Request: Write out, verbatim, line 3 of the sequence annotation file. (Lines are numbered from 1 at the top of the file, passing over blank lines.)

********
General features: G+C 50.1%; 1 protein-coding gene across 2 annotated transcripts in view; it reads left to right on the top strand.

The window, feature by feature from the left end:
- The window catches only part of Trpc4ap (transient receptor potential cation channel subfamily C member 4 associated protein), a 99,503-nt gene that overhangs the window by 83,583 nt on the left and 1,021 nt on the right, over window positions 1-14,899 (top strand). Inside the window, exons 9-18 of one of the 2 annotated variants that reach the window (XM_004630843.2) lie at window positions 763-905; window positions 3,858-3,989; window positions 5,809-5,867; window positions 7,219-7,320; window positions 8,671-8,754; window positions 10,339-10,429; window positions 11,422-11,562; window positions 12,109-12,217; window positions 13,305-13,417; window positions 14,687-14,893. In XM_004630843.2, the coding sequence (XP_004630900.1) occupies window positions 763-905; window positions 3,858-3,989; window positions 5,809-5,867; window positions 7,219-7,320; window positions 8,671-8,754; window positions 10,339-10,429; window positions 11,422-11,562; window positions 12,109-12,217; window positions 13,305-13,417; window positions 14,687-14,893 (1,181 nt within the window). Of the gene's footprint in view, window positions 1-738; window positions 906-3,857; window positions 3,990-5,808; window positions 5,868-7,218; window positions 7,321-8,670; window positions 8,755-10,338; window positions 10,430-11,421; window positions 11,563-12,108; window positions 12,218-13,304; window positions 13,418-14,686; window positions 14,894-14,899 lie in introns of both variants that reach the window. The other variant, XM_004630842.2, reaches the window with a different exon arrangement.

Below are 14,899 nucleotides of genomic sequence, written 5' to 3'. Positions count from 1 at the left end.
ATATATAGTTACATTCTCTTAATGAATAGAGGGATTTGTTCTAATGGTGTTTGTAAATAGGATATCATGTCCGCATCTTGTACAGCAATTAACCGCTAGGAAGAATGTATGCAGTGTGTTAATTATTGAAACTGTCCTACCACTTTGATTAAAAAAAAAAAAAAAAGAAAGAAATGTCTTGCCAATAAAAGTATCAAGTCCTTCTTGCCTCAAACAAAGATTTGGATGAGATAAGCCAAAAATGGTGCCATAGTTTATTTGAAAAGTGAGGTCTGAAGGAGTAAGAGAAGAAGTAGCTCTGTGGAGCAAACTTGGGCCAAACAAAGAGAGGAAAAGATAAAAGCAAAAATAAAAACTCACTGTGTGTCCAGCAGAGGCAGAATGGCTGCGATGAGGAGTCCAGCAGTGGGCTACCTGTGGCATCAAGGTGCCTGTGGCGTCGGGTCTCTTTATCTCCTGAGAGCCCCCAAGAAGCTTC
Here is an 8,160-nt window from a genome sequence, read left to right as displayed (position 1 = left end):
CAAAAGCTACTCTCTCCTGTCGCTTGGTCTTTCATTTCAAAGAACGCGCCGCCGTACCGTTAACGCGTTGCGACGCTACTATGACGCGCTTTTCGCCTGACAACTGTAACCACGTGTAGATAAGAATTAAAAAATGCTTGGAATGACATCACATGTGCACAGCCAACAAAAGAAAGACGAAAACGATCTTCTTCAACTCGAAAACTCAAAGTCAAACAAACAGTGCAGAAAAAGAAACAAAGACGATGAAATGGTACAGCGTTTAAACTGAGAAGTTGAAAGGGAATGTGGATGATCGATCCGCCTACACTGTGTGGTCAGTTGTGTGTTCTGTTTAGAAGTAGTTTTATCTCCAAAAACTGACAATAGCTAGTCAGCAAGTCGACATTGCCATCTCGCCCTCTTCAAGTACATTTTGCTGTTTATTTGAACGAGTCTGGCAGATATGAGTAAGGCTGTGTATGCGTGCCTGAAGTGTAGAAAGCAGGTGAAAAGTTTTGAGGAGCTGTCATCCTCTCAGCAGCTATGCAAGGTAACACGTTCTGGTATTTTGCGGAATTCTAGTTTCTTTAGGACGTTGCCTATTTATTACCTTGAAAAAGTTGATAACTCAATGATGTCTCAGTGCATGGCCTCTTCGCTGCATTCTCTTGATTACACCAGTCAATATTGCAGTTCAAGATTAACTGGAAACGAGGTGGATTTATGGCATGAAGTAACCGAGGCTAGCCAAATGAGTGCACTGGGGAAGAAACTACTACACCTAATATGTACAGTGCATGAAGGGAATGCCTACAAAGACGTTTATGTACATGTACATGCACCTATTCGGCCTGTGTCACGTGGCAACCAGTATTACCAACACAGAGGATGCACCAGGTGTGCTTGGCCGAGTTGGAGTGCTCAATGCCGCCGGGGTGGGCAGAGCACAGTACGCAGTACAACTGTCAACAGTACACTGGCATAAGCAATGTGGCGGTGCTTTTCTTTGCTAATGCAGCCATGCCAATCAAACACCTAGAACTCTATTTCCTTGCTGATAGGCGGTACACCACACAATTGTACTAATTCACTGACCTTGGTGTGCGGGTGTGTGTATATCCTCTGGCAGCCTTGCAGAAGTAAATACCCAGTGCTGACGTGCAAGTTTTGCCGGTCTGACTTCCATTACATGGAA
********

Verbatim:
- The window catches only part of Trpc4ap (transient receptor potential cation channel subfamily C member 4 associated protein), a 99,503-nt gene that overhangs the window by 83,583 nt on the left and 1,021 nt on the right, over window positions 1-14,899 (top strand). Inside the window, exons 9-18 of one of the 2 annotated variants that reach the window (XM_004630843.2) lie at window positions 763-905; window positions 3,858-3,989; window positions 5,809-5,867; window positions 7,219-7,320; window positions 8,671-8,754; window positions 10,339-10,429; window positions 11,422-11,562; window positions 12,109-12,217; window positions 13,305-13,417; window positions 14,687-14,893. In XM_004630843.2, the coding sequence (XP_004630900.1) occupies window positions 763-905; window positions 3,858-3,989; window positions 5,809-5,867; window positions 7,219-7,320; window positions 8,671-8,754; window positions 10,339-10,429; window positions 11,422-11,562; window positions 12,109-12,217; window positions 13,305-13,417; window positions 14,687-14,893 (1,181 nt within the window). Of the gene's footprint in view, window positions 1-738; window positions 906-3,857; window positions 3,990-5,808; window positions 5,868-7,218; window positions 7,321-8,670; window positions 8,755-10,338; window positions 10,430-11,421; window positions 11,563-12,108; window positions 12,218-13,304; window positions 13,418-14,686; window positions 14,894-14,899 lie in introns of both variants that reach the window. The other variant, XM_004630842.2, reaches the window with a different exon arrangement.